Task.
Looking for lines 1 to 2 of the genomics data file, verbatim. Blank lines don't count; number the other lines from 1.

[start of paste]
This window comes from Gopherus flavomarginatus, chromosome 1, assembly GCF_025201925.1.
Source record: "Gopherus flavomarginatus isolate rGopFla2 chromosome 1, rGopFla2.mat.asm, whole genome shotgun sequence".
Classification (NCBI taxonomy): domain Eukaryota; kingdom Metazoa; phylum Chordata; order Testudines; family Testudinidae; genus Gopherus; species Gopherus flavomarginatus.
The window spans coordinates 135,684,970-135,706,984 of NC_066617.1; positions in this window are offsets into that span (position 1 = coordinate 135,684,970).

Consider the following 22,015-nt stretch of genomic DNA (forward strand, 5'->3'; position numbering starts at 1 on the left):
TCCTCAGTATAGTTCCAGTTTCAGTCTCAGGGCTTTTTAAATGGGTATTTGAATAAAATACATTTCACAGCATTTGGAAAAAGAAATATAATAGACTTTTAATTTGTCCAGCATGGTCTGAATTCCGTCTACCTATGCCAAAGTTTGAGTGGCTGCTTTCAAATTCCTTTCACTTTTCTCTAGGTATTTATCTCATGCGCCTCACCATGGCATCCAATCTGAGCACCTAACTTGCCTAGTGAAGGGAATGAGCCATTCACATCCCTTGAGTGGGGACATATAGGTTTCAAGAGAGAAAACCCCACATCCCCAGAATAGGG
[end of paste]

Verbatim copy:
This window comes from Gopherus flavomarginatus, chromosome 1, assembly GCF_025201925.1.
Source record: "Gopherus flavomarginatus isolate rGopFla2 chromosome 1, rGopFla2.mat.asm, whole genome shotgun sequence".